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I am performing mvShapiro.Test from mvShapiroTest package. I get MVW = 0.9578, p = 0.0007656. I want to know whether the variable is normally distributed or not. One person in his thesis has showed that p-value below 0.05 do not violate normality. Is he correct? When p is below 0.05 in a univariate Shapiro test, that means it is not normal. Moreover, if it is non normal, what is best way to normalize it?

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    $\begingroup$ A comment below in reply to an answer implies that you have Likert scale data. That being so, you cannot even in principle achieve normal distributions! $\endgroup$ – Nick Cox Jul 1 '15 at 19:21
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    $\begingroup$ In addition to @NickCox's comments & the answer below, be aware that 'normalization' refers to transforming a variable to lie within [0,1], not with transforming it to be normally distributed. $\endgroup$ – gung Jul 1 '15 at 19:23
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A small p-value for a Shapiro-Wilk test indicates a departure from normality. Also, the "0.05" rule in hypothesis testing is just an arbitrary rule of thumb and should not be taken very seriously.

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  • $\begingroup$ So, what is the best way for me to normalize this variable (on Likert scale), please show simple code if normalized in R. $\endgroup$ – imran khan Jul 1 '15 at 19:19
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    $\begingroup$ +1 Agreed. Moreover, it is quite impossible to tell even from a very low P-value what is happening. It could even be that the distribution is roughly normal, but the sample size is large enough for slight non-normality to register. What is the purpose of the analysis? Marginal normality may not even be an assumption. What do the data look like? There are many, many threads here on testing normality and why it is less important than often supposed. $\endgroup$ – Nick Cox Jul 1 '15 at 19:20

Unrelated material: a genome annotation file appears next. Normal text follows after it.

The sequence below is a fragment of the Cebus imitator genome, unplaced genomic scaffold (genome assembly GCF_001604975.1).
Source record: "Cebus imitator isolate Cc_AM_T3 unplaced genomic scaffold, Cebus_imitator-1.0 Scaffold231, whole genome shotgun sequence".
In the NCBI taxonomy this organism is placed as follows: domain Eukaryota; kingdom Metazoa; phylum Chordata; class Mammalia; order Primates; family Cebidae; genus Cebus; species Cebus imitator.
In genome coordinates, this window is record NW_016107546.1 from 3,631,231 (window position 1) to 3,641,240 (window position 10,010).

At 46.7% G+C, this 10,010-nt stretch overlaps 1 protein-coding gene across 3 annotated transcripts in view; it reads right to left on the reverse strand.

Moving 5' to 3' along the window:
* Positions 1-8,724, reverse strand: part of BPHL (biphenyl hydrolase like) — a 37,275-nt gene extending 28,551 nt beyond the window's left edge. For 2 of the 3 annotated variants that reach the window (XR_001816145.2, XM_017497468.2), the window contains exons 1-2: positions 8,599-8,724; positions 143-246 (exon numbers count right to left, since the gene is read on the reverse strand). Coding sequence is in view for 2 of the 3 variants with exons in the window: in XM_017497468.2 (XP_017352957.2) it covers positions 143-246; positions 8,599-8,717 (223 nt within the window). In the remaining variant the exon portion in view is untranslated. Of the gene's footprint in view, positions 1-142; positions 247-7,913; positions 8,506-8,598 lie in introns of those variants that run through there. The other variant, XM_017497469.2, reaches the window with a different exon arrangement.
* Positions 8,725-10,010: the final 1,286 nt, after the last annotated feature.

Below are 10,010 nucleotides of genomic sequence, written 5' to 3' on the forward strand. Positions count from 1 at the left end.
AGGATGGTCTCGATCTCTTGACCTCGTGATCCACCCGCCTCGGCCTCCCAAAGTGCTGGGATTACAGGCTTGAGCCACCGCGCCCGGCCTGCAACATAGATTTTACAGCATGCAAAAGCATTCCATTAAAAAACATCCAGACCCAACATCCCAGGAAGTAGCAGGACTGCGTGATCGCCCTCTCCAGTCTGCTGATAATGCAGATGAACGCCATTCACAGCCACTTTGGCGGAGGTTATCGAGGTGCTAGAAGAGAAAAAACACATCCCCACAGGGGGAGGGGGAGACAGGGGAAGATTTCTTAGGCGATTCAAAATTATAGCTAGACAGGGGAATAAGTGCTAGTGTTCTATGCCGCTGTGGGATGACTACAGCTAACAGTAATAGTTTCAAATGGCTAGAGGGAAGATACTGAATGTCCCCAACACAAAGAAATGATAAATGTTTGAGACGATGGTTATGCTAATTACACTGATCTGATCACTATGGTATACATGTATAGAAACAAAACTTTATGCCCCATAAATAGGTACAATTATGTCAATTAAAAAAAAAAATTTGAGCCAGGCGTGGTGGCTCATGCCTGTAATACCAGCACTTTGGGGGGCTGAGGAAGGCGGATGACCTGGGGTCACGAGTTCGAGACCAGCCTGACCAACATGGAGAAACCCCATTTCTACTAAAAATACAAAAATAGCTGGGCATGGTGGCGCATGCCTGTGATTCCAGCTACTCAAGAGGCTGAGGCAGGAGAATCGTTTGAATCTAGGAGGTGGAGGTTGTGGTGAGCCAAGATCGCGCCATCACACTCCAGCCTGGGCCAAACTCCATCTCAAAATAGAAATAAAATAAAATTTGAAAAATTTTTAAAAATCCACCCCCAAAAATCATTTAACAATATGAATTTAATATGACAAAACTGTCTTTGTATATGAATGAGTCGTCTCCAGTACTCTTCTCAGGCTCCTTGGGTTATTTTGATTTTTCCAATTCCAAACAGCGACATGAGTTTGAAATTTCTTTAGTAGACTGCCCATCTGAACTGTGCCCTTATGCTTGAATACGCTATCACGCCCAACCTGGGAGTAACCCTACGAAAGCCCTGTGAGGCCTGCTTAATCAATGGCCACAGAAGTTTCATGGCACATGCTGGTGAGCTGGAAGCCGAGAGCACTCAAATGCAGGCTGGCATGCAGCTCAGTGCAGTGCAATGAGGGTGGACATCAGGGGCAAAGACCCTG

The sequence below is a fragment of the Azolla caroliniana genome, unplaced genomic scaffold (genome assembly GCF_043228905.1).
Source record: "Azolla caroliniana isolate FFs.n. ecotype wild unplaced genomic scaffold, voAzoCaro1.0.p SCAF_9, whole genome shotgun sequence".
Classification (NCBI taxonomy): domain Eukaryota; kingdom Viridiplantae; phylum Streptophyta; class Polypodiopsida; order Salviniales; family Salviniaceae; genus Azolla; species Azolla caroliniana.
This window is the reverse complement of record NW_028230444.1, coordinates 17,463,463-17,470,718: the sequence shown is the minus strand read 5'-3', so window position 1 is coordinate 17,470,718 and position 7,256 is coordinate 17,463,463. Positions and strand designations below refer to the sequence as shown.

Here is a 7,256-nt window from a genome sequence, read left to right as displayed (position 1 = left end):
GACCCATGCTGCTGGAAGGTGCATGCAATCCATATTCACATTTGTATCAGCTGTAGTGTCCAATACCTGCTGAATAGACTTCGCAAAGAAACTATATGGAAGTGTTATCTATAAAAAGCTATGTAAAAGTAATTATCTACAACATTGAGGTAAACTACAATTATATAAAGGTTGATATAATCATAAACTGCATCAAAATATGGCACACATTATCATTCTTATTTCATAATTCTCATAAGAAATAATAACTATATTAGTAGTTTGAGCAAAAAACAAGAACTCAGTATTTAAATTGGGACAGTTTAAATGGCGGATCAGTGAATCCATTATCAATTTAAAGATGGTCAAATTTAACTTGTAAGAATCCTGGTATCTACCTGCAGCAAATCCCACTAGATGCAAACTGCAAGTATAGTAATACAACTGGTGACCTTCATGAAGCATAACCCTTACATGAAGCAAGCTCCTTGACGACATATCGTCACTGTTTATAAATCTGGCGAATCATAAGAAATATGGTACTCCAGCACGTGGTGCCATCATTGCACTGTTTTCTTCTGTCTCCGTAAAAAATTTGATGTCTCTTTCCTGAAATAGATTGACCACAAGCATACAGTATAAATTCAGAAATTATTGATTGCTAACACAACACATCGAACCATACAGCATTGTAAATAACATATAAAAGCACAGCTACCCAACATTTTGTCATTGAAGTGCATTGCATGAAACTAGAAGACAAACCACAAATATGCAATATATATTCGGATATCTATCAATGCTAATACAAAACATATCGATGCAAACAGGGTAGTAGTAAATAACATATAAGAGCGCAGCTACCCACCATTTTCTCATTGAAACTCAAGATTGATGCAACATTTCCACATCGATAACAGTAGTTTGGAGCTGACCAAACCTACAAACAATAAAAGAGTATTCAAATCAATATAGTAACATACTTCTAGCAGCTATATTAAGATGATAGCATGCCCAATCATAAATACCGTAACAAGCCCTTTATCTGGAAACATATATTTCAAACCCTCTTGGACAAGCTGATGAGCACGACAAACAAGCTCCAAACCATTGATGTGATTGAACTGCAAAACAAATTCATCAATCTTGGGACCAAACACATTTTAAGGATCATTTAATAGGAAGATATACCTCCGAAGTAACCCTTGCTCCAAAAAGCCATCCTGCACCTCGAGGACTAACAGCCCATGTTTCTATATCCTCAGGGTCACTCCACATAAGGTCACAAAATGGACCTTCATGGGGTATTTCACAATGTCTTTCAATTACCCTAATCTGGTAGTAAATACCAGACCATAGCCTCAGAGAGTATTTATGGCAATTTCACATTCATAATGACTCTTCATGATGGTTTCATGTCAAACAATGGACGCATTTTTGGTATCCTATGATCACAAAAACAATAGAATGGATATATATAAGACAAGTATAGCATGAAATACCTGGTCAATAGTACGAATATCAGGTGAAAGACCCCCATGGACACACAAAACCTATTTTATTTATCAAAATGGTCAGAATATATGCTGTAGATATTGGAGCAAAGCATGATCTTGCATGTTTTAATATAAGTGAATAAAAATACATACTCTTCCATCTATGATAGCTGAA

• $\begingroup$ Althoug, i am hopefully to perform PLS-SEM on my data, but i thought it is best to analyze multi variate normality also. The qq plot shows little deviated on both ends of the line. The study is causal study. While observing skewness and kurtosis, only on some items kurtosis is high more than 2 but below 4. $\endgroup$ – imran khan Jul 1 '15 at 19:22
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    $\begingroup$ As above, the normal is not a reference distribution for Likert scales. Even if some or all of your data were highly skewed, there is no useful transformation to consider. $\endgroup$ – Nick Cox Jul 1 '15 at 19:35
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    $\begingroup$ You don't need a reference for that. It's like asking if there's a paper that explains that sheep are not cows. $\endgroup$ – Nick Cox Jul 1 '15 at 20:55

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